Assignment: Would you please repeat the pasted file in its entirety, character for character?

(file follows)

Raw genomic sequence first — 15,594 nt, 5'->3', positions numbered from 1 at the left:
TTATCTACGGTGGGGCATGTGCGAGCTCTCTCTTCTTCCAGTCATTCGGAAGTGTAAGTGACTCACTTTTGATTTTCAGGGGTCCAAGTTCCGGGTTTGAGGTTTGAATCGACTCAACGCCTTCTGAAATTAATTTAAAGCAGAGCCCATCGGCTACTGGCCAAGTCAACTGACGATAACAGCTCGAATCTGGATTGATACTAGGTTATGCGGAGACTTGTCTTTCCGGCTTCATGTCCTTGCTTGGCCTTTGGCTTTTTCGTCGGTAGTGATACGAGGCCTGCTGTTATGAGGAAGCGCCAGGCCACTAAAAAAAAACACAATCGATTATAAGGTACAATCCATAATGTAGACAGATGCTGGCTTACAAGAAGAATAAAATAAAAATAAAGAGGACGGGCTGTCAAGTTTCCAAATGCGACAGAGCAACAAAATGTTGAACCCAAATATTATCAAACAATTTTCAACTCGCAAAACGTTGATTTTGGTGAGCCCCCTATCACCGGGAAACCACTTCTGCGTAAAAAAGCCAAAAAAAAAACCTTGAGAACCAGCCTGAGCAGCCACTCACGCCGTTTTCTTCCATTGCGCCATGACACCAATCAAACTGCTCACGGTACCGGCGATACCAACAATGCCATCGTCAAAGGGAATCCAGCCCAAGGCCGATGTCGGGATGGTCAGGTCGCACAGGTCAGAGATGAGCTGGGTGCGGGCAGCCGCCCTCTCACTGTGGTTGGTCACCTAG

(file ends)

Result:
Raw genomic sequence first — 15,594 nt, 5'->3', positions numbered from 1 at the left:
TTATCTACGGTGGGGCATGTGCGAGCTCTCTCTTCTTCCAGTCATTCGGAAGTGTAAGTGACTCACTTTTGATTTTCAGGGGTCCAAGTTCCGGGTTTGAGGTTTGAATCGACTCAACGCCTTCTGAAATTAATTTAAAGCAGAGCCCATCGGCTACTGGCCAAGTCAACTGACGATAACAGCTCGAATCTGGATTGATACTAGGTTATGCGGAGACTTGTCTTTCCGGCTTCATGTCCTTGCTTGGCCTTTGGCTTTTTCGTCGGTAGTGATACGAGGCCTGCTGTTATGAGGAAGCGCCAGGCCACTAAAAAAAAACACAATCGATTATAAGGTACAATCCATAATGTAGACAGATGCTGGCTTACAAGAAGAATAAAATAAAAATAAAGAGGACGGGCTGTCAAGTTTCCAAATGCGACAGAGCAACAAAATGTTGAACCCAAATATTATCAAACAATTTTCAACTCGCAAAACGTTGATTTTGGTGAGCCCCCTATCACCGGGAAACCACTTCTGCGTAAAAAAGCCAAAAAAAAAACCTTGAGAACCAGCCTGAGCAGCCACTCACGCCGTTTTCTTCCATTGCGCCATGACACCAATCAAACTGCTCACGGTACCGGCGATACCAACAATGCCATCGTCAAAGGGAATCCAGCCCAAGGCCGATGTCGGGATGGTCAGGTCGCACAGGTCAGAGATGAGCTGGGTGCGGGCAGCCGCCCTCTCACTGTGGTTGGTCACCTAG